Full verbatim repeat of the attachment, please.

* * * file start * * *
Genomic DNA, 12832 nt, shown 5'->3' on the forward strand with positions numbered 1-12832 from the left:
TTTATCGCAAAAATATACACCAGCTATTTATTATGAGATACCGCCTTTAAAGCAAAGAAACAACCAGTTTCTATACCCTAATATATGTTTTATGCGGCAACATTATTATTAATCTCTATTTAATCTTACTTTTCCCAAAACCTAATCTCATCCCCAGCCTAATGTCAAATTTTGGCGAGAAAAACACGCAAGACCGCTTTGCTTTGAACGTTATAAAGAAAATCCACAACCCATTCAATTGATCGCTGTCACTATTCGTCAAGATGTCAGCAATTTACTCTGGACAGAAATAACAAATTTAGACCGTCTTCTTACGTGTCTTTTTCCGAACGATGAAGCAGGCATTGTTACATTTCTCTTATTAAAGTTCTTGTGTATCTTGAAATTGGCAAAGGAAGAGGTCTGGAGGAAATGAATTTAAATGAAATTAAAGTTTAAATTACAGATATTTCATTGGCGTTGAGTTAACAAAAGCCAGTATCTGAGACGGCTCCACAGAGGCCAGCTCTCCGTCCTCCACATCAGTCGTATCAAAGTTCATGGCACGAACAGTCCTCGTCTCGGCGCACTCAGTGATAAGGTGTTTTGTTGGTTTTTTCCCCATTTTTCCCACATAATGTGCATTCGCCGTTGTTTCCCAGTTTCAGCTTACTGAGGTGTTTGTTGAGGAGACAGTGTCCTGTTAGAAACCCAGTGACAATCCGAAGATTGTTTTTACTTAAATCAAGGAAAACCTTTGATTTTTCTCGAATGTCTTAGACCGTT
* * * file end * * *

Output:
Genomic DNA, 12832 nt, shown 5'->3' on the forward strand with positions numbered 1-12832 from the left:
TTTATCGCAAAAATATACACCAGCTATTTATTATGAGATACCGCCTTTAAAGCAAAGAAACAACCAGTTTCTATACCCTAATATATGTTTTATGCGGCAACATTATTATTAATCTCTATTTAATCTTACTTTTCCCAAAACCTAATCTCATCCCCAGCCTAATGTCAAATTTTGGCGAGAAAAACACGCAAGACCGCTTTGCTTTGAACGTTATAAAGAAAATCCACAACCCATTCAATTGATCGCTGTCACTATTCGTCAAGATGTCAGCAATTTACTCTGGACAGAAATAACAAATTTAGACCGTCTTCTTACGTGTCTTTTTCCGAACGATGAAGCAGGCATTGTTACATTTCTCTTATTAAAGTTCTTGTGTATCTTGAAATTGGCAAAGGAAGAGGTCTGGAGGAAATGAATTTAAATGAAATTAAAGTTTAAATTACAGATATTTCATTGGCGTTGAGTTAACAAAAGCCAGTATCTGAGACGGCTCCACAGAGGCCAGCTCTCCGTCCTCCACATCAGTCGTATCAAAGTTCATGGCACGAACAGTCCTCGTCTCGGCGCACTCAGTGATAAGGTGTTTTGTTGGTTTTTTCCCCATTTTTCCCACATAATGTGCATTCGCCGTTGTTTCCCAGTTTCAGCTTACTGAGGTGTTTGTTGAGGAGACAGTGTCCTGTTAGAAACCCAGTGACAATCCGAAGATTGTTTTTACTTAAATCAAGGAAAACCTTTGATTTTTCTCGAATGTCTTAGACCGTT